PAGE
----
But that’s still not why he’s here today. David Poyer is here today because of something he said to me those years ago, something that burned in my craw, though I couldn’t let it go. I was new to fiction writing. My own work, too, seemed to be speaking from its place. At the time, I was going about rural northern Pennsylvania conducting book discussions for the PA Humanities Council. I’d just been contracted to do a series on PA writers, and I wanted to include something by this guy whose work was so rich, yet—strangely—so little known, even in its home.

See, I was getting tired of hearing from people in my reading groups who wanted something other than the same-old, same-old the publishers kept giving them. I knew books like David’s that could bridge that divide. I’d sought them all my life, collected them, even though I didn’t know what to call that part of my bookshelves. And even though I found David’s books out of print, I determined to track him down. Maybe he had enough copies in a closet for my sessions. Maybe he had advice for a writer who saw a cornucopia of subject matter in his own backyard but couldn’t understand why no one defined a distinct body of work by the books that took that subject matter on.

I was able to reach David Poyer. I found him approachable and pleasant. He told me things about our craft I’ll never forget. And then he gave me the bad news. There were no copies of As the Wolf Loves Winter to be had. It might never be in print again. He said that though his Hemlock county novels were his labor of love, his literary high notes, he’d had to return to his naval books, which sold better. And then he said this: “PJ, I’ve found that New York doesn’t want to hear from the hinterlands.”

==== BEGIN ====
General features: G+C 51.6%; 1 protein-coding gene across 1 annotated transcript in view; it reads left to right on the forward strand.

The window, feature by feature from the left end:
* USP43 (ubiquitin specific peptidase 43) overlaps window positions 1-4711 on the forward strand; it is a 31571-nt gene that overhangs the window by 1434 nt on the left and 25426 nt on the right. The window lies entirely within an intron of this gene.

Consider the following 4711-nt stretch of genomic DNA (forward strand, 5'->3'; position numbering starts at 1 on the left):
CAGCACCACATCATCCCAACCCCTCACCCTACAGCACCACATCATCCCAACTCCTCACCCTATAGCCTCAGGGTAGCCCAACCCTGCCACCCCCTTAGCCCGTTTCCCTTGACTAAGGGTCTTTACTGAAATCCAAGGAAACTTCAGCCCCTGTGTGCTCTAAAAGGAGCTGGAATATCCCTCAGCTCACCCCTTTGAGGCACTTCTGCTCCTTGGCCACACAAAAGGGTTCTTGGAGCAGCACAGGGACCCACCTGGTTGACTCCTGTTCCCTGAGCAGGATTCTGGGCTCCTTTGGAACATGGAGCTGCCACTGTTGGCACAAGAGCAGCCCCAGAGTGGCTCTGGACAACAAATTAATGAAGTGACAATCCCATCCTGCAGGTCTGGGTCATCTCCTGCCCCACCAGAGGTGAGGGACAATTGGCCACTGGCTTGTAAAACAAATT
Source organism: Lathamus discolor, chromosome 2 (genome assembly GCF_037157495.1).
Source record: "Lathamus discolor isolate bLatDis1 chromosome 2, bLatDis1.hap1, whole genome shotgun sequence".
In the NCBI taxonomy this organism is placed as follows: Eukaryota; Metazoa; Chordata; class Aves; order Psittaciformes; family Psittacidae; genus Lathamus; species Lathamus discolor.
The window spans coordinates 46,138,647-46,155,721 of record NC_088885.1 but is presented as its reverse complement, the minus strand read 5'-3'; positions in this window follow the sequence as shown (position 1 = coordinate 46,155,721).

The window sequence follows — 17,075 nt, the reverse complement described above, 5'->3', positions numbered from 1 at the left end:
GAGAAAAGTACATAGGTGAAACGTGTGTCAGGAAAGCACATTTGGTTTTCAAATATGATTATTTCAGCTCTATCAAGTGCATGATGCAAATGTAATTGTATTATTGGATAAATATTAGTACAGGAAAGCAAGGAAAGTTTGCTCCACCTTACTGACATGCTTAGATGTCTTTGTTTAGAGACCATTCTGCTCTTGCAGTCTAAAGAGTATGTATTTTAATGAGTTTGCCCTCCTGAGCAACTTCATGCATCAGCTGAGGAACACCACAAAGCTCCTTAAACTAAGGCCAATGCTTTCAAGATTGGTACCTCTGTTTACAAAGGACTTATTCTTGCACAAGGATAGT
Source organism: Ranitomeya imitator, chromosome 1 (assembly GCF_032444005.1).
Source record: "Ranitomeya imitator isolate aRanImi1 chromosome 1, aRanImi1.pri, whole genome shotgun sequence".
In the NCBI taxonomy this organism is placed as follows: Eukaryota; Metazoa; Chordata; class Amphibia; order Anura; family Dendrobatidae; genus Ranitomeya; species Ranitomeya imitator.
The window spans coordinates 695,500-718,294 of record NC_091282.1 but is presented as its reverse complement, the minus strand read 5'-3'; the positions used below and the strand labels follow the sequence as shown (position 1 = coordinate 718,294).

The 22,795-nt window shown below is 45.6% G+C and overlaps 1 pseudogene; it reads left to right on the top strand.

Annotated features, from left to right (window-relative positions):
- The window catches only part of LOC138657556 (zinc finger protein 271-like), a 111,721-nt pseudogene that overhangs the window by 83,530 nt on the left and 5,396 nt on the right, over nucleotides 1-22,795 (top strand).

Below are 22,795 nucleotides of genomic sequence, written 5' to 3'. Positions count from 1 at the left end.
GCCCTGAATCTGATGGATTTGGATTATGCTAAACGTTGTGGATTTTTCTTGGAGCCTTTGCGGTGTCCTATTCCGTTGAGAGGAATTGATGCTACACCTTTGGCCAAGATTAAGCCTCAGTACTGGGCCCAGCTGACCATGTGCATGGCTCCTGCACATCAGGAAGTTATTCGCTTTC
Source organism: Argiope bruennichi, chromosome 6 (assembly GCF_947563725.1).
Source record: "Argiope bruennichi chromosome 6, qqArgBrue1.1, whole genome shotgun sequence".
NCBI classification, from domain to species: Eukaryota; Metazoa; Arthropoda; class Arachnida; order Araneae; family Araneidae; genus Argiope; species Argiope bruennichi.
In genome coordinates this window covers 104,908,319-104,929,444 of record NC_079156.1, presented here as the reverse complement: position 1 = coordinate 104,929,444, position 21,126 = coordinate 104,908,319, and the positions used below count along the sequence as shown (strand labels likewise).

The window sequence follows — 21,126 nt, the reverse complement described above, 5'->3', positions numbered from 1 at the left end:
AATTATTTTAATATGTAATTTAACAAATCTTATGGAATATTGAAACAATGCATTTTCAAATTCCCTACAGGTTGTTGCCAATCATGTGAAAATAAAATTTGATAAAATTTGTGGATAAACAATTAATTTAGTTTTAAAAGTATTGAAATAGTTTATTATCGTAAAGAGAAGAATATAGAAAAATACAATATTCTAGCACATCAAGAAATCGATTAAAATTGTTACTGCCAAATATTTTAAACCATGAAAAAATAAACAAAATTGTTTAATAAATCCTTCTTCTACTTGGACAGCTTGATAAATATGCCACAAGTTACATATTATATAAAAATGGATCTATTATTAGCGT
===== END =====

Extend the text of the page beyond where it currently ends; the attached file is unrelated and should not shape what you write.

This man, who knew the ropes of the publishing business inside and out, who had some serious creds, a lot of energy, and was one smart fellow. He was turned away.

It was that day that I said, “we gotta do somethin’ about this.” And so in a way, we’re actually here because of this man. Please welcome David Poyer.

KEYNOTE for WCoNA, Sept 6, 2019

David Poyer

Good morning. Thanks, PJ, for that glowing introduction. Hope I can live up to it!

Let me say first how honored I am to be here. Addressing, perhaps, the final generations not to be genetically modified or digitally enhanced. Classic humans! Thank you all for inviting me; and thanks especially to PJ, an old friend from the days of the Pennsylvania Humanities Council; and to the planning committee, who volunteered the hours and days to put this first conference together. I’ve organized these things myself – believe me, I know how much work it must have been! Please, let’s show them some appreciation.

As PJ said, the hills of Appalachia are my home. I grew up in Western Pennsylvania. On my mother’s side, I’m fourth-generation, with ancestors from what is today Slovakia and Ukraine – I visited our home town, Ubresh, last month. And boy, does it look like where I grew up! My father’s family dates back even farther in America, on the frontier of western New York state.

But my own inheritance here was not initially one of pride. My father, a World War II vet, was in and out of state mental hospitals. He hadn’t held a job since I was five, and we moved around among various small towns, attempting to find a permanent home.

We lived on a monthly welfare check and surplus cheese and flour, with all the stigma of being “reliefers.” In junior high, I was immediately assigned to the vocational ed track. What was the point of preparing someone for college when he’d never be able to go there?

Not that I was averse to vocational ed. However, it still seemed to me that they were deciding my future a little too hastily.